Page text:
Note: The content presented in this page is not to be construed as legal advice. If you are concern about the impact GDPR has on your business, please contact your legal adviser to learn what your business specifically needs to do to comply with GDPR.
What is GDPR?
The European Union (EU)’s General Data Protection Regulation (GDPR) is a regulation that came into effect on the 25th of May, 2018. It aims to harmonize the data privacy laws across the EU, and (in particular) protect the rights of residents of the EU with regard to the processing of their personal data. It recognizes the data privacy rights of EU residents, and lays down rules relating to the processing of their personal data.
GDPR aims to give EU residents full control over their personal data.
What is personal data?
In the context of GDPR, personal data is any data that can directly or indirectly help identify a natural person. This includes, but is not limited to: name, address, phone number, email address, IP address, photos etc.
When and where does GDPR come into play?
GDPR applies to any activity that collects or processes the personal data of EU residents. It does not matter if the said activity takes place inside the EU or not. GDPR has a global reach.
Why be GDPR compliant?
EU’s GDPR is legally binding. The concerned Supervisory Authority (as defined by GDPR), may fine the non-compliant person or organization up to 20 million Euros or 4% of their annual worldwide turnover from the preceding year, whichever is higher. Levying a fine is in place for two reasons:
- A deterrent, so that Data Controllers and Data Processors act responsibly, and adhere to GDPR’s guidelines
- A compensation for people who have suffered material or non-material damage as a result of an infringement of GDPR
Key roles that GDPR identifies
- Data Subject: A resident of the EU from whom, or about whom, data is collected and/or processed
- Data Controller: The person or organization that defines the purpose and means of collecting and processing data
- Data Processor: The person or organization that processes the collected data on behalf of the Data Controller
Which am I?
The following occurs when you sign up and star using And You.
- When you sign up and Subscribe to use And You services:
- You are the Data Subject
- And You is as the Data Controller
- When you use And You to collect data:
- The people that you collect data about are the Data Subjects
- You act as the Data Controller.
- And You acts as the Data Processor
And You GDPR readiness
Addressing the rights of Data Subjects
The following are the Data Subject Rights that GDPR identifies, and how And You helps you address them.
The Main requirements are:
- 1. Request Consent: GDPR requires that users give explicit consent before submitting personal data.
- 2. Right to Access: Provide a way for users to request access to, and view the data you have collected from them.
- 3. Right to be Forgotten: Give users a way to withdraw consent and delete personal data collected from them.
How to Comply using And You
1. Request Consent
When using And You your data collection form will be set up to request consent from the person subscribing to your email / newsletter. A required checkbox with a label/option that says something like “I give consent to Your ‘Company Name’ to collect and use my details via this form…” is added. As a result, the subscribe form will only submit once the checkbox is checked and your subscriber has given consent.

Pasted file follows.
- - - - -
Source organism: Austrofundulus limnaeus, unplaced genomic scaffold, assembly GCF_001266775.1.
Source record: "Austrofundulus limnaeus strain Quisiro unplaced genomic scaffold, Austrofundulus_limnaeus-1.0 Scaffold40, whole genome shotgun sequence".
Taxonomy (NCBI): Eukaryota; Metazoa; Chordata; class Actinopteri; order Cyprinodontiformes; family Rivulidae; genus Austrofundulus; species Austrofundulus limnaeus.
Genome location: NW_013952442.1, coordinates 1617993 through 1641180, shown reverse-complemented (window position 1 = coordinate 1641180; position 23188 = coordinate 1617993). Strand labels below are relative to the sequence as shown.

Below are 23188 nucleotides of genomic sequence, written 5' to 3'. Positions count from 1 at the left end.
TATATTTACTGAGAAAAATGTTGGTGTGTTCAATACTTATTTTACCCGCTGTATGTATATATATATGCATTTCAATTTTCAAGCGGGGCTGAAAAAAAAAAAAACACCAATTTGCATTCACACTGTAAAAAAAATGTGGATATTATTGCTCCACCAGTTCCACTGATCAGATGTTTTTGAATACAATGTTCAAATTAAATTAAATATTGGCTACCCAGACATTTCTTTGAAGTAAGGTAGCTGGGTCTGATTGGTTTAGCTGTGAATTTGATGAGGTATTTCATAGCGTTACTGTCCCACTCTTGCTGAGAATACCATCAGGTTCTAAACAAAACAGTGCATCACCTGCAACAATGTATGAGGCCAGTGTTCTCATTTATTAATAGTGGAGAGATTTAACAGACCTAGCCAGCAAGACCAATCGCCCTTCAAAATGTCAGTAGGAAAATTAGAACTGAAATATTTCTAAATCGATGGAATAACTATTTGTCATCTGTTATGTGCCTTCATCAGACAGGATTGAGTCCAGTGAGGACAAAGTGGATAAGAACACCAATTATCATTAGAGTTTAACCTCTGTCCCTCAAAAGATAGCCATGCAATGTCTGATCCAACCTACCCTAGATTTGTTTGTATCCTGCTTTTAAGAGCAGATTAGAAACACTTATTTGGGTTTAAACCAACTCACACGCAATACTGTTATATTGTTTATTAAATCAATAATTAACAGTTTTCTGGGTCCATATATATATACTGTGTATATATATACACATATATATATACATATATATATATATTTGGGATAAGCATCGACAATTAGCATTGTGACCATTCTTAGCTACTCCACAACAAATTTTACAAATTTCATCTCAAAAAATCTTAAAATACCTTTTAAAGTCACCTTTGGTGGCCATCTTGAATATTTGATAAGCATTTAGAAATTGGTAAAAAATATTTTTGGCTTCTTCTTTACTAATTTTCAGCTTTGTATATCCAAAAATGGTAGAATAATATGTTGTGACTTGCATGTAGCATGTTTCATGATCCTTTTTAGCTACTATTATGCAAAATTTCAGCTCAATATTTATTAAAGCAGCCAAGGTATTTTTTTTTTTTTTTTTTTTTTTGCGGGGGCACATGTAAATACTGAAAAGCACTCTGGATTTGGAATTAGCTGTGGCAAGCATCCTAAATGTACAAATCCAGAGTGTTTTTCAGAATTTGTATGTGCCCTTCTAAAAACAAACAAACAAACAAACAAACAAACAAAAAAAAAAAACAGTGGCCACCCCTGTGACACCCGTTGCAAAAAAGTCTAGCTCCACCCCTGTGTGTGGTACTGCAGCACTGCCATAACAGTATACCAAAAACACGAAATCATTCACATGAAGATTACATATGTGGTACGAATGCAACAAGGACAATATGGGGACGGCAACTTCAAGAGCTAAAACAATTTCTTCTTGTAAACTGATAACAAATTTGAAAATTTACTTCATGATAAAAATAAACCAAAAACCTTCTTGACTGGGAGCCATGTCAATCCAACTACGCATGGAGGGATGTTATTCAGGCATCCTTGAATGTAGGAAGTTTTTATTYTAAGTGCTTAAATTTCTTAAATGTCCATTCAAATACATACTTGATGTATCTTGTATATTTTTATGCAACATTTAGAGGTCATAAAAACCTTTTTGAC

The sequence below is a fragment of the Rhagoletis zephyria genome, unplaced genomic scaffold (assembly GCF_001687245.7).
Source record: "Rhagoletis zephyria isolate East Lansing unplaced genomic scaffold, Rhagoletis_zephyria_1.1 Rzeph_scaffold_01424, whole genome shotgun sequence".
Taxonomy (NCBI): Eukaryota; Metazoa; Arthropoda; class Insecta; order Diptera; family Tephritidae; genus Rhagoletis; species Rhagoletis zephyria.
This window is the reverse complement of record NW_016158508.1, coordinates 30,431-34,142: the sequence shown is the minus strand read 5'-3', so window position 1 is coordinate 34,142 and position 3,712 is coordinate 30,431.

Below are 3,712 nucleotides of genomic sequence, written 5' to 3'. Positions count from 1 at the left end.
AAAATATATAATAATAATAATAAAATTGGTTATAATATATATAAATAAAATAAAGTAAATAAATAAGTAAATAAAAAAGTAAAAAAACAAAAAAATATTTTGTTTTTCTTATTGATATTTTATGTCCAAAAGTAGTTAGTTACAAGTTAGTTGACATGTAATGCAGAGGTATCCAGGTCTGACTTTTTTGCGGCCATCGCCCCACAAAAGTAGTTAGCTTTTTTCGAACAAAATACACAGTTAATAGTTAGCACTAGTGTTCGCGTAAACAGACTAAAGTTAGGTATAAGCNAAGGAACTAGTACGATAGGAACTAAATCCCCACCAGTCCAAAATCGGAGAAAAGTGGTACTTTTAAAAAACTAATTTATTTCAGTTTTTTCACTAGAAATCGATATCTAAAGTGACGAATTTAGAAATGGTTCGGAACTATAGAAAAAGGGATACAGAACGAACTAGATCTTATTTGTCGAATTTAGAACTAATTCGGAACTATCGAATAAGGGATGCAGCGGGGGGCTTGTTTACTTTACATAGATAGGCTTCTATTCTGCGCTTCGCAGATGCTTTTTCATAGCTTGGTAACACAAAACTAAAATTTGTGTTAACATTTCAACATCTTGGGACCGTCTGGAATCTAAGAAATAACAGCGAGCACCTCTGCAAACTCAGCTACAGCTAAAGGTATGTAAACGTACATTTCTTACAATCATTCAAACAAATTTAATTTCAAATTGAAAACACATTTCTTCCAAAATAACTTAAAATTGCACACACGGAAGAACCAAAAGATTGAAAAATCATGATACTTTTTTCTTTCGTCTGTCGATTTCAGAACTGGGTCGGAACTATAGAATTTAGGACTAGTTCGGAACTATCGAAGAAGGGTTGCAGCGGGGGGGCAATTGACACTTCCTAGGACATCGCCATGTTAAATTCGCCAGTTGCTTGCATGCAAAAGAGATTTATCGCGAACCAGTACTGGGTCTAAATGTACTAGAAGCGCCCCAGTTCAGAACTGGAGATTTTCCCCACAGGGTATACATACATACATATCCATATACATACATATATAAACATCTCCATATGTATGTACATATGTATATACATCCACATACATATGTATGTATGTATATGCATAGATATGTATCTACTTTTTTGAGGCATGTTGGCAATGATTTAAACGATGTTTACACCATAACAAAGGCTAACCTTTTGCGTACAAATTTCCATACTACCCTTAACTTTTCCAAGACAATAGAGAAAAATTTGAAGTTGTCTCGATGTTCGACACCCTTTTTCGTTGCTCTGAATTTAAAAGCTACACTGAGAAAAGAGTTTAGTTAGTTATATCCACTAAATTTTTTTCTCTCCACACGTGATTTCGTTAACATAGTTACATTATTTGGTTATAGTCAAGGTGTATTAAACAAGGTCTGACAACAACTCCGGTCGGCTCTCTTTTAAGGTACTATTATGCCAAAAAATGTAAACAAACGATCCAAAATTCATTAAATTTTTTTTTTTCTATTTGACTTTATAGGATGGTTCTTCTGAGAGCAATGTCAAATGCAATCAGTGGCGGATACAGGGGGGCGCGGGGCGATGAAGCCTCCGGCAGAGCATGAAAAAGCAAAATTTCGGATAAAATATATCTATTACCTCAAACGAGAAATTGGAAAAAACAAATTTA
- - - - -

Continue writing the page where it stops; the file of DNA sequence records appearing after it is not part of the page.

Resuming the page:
2. Right to Access
Your subscribers have access to their subscriptions and profile on the Manage Subscriptions page which is prominently on your Any You site.
3. Right to be Forgotten
A “Delete Account” button is visible on the Manage Subscriptions page for subscribers to delete their subscriber account completely.
If you previously gained consent from your subscribers in a way that complies with the GDPR, you don’t need to re-obtain consent from them.
You can however re-obtain consent with the following steps:
- Create a new mailing list.
- Create a newsletter.
- In the newsletter, put a
- Your subscribers can now confirm and give consent to your new mailing list.
- Use your new mailing list with confirmed subscribers to send newsletters to.
Implementing Best Practices
You can use And You forms features to implement some best GDPR practices:
- Denote fields that contain personal data – define if the concerned field is one in which your users will be entering some personal data.
- Getting consent: Data Subjects have a right to be informed on why you are collecting data, and how it will be processed. As a Data Controller you need to show if your users gave their consent for this. Here’s how you do it:
- If consent is required along with the data a form is already collecting, then add notes field (which will display information on why you need to collect certain data points, and how this data will be processed), and a decision box field (marked mandatory) that lets your users give their consent
- To let your users know what they consented to, you can send them an email saying they’ve given their consent (and copy-paste the add notes field’s content in the email’s message)
- Provision a double opt-in mechanism for your form: Double opt-in is a widely used mechanism to get the user to confirm their subscription before sending them emails or newsletters.
- And You captures IP addresses so you should alert potential subscribers of this on your subscribe form and include it in their consent.